Australians confused about antibiotics

A new survey conducted by the National Prescribing Service has found that many Australians don't understand how antibiotics work, asking their doctors to prescribe antibiotics when they are not needed.

image - Australians confused about antibioticsOne in five Australians expect antobiotics either for themselves or for their child when they have a cough or a cold, unaware that antibiotics are useful for bacterial infections but are ineffective against viruses.

Four in five people expect a prescription for antibiotics from their doctor for ear, nose, throat or chest infections, and 51% of people said they would ask for one.

Confusion about antibiotics and the resultant misuse of these drugs contributes to the emergence and spread of superbugs – bacteria that are resistant to antibiotics. Half the survey respondents were unaware that bacteria can become resistant to antibiotics.

Furthermore, 40% did not know that unnecessary use of antibiotics contributes to resistance, and more than half of respondents were unaware that resistance increases when you don’t finish a whole course of antibiotics.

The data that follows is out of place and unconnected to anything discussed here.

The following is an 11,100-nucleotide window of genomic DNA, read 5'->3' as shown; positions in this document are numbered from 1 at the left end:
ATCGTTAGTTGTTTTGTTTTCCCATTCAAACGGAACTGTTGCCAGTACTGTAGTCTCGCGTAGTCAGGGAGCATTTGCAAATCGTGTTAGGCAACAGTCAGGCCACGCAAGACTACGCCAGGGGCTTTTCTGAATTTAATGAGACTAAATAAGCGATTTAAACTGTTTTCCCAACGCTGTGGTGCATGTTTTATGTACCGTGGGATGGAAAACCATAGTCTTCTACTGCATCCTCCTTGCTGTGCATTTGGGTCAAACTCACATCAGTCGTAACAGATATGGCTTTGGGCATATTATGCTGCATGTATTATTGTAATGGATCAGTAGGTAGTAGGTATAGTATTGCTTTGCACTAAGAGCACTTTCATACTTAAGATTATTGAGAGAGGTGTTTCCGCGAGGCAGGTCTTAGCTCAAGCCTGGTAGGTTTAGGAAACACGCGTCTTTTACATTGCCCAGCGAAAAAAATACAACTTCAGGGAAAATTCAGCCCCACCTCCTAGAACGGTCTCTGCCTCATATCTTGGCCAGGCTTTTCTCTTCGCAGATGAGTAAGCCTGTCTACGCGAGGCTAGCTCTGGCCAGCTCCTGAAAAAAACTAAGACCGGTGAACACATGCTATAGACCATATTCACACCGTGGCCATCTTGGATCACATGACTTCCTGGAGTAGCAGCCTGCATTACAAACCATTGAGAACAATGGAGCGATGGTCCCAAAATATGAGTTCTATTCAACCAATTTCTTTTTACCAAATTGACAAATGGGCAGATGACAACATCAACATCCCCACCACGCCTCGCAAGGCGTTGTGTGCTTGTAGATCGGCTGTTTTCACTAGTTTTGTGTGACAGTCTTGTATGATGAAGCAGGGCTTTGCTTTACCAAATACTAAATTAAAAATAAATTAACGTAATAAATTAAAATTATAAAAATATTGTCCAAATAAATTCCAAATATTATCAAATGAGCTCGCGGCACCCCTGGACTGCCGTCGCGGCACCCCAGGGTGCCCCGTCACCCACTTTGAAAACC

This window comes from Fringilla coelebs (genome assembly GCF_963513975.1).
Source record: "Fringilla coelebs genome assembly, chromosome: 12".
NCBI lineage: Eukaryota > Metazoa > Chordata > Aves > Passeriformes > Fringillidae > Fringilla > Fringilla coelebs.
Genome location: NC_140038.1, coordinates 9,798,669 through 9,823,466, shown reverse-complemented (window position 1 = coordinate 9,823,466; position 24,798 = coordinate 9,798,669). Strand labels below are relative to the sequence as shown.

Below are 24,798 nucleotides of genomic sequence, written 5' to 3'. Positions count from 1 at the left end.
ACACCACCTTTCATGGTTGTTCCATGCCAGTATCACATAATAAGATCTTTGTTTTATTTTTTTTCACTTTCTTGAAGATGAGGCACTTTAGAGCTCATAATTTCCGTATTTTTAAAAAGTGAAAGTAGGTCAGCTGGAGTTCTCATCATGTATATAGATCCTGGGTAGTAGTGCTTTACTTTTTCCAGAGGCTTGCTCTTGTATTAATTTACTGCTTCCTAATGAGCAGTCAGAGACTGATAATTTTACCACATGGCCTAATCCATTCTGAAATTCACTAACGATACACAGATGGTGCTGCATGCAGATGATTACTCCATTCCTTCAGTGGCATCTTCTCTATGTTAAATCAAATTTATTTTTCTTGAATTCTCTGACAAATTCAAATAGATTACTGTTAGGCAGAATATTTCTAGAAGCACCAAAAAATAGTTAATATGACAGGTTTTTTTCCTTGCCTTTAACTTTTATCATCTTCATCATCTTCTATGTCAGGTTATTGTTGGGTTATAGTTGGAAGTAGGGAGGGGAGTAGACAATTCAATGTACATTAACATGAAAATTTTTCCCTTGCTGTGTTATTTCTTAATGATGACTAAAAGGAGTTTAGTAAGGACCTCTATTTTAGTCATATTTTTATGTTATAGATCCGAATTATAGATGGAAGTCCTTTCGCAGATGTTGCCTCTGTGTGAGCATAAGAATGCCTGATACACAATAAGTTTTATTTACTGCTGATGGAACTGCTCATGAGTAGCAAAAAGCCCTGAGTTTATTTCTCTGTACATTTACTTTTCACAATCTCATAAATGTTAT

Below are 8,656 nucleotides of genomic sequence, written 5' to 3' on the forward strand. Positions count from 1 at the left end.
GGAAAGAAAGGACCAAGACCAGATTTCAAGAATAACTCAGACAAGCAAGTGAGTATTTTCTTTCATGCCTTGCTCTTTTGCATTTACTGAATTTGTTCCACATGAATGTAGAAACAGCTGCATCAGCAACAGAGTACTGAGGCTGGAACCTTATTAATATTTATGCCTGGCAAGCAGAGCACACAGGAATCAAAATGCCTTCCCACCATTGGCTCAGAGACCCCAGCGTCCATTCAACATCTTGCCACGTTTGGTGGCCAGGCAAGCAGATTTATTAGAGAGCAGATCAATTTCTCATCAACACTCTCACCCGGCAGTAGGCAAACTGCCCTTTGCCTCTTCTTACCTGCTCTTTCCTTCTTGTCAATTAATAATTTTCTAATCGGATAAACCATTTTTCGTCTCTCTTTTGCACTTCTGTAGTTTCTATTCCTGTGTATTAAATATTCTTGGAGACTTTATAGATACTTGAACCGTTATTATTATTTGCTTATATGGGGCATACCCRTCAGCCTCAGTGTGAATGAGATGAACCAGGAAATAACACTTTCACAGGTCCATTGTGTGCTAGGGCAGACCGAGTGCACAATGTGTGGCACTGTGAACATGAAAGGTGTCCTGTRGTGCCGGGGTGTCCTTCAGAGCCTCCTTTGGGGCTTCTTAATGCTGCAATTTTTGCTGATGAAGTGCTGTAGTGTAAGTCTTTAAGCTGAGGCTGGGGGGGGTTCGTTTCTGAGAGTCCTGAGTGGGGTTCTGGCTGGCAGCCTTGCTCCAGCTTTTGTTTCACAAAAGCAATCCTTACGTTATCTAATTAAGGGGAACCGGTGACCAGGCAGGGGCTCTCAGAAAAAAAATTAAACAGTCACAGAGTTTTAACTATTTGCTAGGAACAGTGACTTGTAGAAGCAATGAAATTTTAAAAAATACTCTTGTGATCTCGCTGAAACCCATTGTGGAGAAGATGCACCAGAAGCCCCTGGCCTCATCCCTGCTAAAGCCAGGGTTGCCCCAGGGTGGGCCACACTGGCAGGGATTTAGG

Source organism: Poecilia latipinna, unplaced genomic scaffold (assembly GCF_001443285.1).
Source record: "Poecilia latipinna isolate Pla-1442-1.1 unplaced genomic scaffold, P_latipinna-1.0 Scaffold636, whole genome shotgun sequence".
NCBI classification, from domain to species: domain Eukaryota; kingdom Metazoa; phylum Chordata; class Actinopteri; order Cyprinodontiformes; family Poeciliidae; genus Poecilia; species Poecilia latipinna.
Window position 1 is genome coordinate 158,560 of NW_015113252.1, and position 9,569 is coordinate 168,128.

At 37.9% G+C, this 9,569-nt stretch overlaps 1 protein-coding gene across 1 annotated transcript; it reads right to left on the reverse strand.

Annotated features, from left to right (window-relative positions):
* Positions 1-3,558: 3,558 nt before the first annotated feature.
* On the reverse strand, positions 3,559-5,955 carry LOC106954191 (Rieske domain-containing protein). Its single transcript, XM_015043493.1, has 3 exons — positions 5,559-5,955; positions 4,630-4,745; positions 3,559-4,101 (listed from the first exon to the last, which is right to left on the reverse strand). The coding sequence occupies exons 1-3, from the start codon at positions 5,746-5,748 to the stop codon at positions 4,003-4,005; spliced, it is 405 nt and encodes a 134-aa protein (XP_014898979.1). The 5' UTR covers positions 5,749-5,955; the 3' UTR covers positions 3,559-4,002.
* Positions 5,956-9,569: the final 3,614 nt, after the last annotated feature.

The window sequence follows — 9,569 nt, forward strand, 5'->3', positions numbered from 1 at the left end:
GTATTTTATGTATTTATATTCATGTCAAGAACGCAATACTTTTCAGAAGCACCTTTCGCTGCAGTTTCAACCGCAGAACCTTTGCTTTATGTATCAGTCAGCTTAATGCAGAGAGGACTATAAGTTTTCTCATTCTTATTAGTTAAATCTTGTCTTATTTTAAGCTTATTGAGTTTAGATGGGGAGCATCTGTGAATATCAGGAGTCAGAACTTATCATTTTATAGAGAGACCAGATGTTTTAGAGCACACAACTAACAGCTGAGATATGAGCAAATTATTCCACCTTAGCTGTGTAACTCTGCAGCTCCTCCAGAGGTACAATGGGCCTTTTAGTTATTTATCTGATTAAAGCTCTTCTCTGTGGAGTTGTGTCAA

Dr Peter Taylor, the Assistant Director of Microbiology at Prince of Wales Hospital, explains that antibiotics don’t simply cause bacteria to become resistant, but also provide an advantageous environment for resistant bacteria to persist without having to compete with susceptible forms.

Some diseases are now at risk of being impossible to treat with current antibiotics die to resistant strains. “There are strains of multi-drug resistant tuberculosis in Africa, Asia and some European countries that are impossible to treat,” says Taylor.

“Some strains of bacteria that cause urinary tract infections are now resistant to both first and second-line antibiotics. This means effective treatment is delayed for up to 48 hours, increasing the mortality risk of people infected with these strains.

The development of new antibiotics to fight resistant strains is a costly and lengthy process, and no new classes of antibiotics will be delivered in the foreseeable future. Instead, researchers are trying to delay the emergence of new resistant strains by educating people to use antibiotics correctly.

“Education of health professionals as well as patients is crucial. Most resistant bacteria are transmitted from person to person, so reminders about personal and community hygiene are really important,” Taylor emphasises.


National Prescribing Service media release